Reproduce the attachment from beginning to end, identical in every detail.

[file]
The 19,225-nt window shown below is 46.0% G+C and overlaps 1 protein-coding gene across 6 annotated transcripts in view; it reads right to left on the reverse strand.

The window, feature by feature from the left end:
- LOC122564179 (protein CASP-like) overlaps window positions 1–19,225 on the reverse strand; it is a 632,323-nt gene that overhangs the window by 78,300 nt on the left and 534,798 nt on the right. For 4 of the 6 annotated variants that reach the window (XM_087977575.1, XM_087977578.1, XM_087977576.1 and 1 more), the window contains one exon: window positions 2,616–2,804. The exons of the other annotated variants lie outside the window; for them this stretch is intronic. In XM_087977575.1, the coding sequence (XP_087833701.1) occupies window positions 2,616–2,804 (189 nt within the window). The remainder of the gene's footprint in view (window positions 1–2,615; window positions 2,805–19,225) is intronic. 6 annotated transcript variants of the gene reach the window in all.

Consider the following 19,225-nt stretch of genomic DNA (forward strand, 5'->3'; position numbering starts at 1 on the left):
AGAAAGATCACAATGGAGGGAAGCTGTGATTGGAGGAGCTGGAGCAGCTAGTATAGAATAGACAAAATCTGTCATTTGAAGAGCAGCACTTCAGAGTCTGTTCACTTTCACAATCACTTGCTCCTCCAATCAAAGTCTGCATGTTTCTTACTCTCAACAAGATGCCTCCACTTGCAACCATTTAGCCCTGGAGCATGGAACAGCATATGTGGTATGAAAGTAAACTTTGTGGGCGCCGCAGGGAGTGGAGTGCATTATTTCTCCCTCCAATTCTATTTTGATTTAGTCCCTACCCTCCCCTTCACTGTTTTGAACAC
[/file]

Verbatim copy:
The 19,225-nt window shown below is 46.0% G+C and overlaps 1 protein-coding gene across 6 annotated transcripts in view; it reads right to left on the reverse strand.

The window, feature by feature from the left end:
- LOC122564179 (protein CASP-like) overlaps window positions 1–19,225 on the reverse strand; it is a 632,323-nt gene that overhangs the window by 78,300 nt on the left and 534,798 nt on the right. For 4 of the 6 annotated variants that reach the window (XM_087977575.1, XM_087977578.1, XM_087977576.1 and 1 more), the window contains one exon: window positions 2,616–2,804. The exons of the other annotated variants lie outside the window; for them this stretch is intronic. In XM_087977575.1, the coding sequence (XP_087833701.1) occupies window positions 2,616–2,804 (189 nt within the window). The remainder of the gene's footprint in view (window positions 1–2,615; window positions 2,805–19,225) is intronic. 6 annotated transcript variants of the gene reach the window in all.

Consider the following 19,225-nt stretch of genomic DNA (forward strand, 5'->3'; position numbering starts at 1 on the left):
AGAAAGATCACAATGGAGGGAAGCTGTGATTGGAGGAGCTGGAGCAGCTAGTATAGAATAGACAAAATCTGTCATTTGAAGAGCAGCACTTCAGAGTCTGTTCACTTTCACAATCACTTGCTCCTCCAATCAAAGTCTGCATGTTTCTTACTCTCAACAAGATGCCTCCACTTGCAACCATTTAGCCCTGGAGCATGGAACAGCATATGTGGTATGAAAGTAAACTTTGTGGGCGCCGCAGGGAGTGGAGTGCATTATTTCTCCCTCCAATTCTATTTTGATTTAGTCCCTACCCTCCCCTTCACTGTTTTGAACAC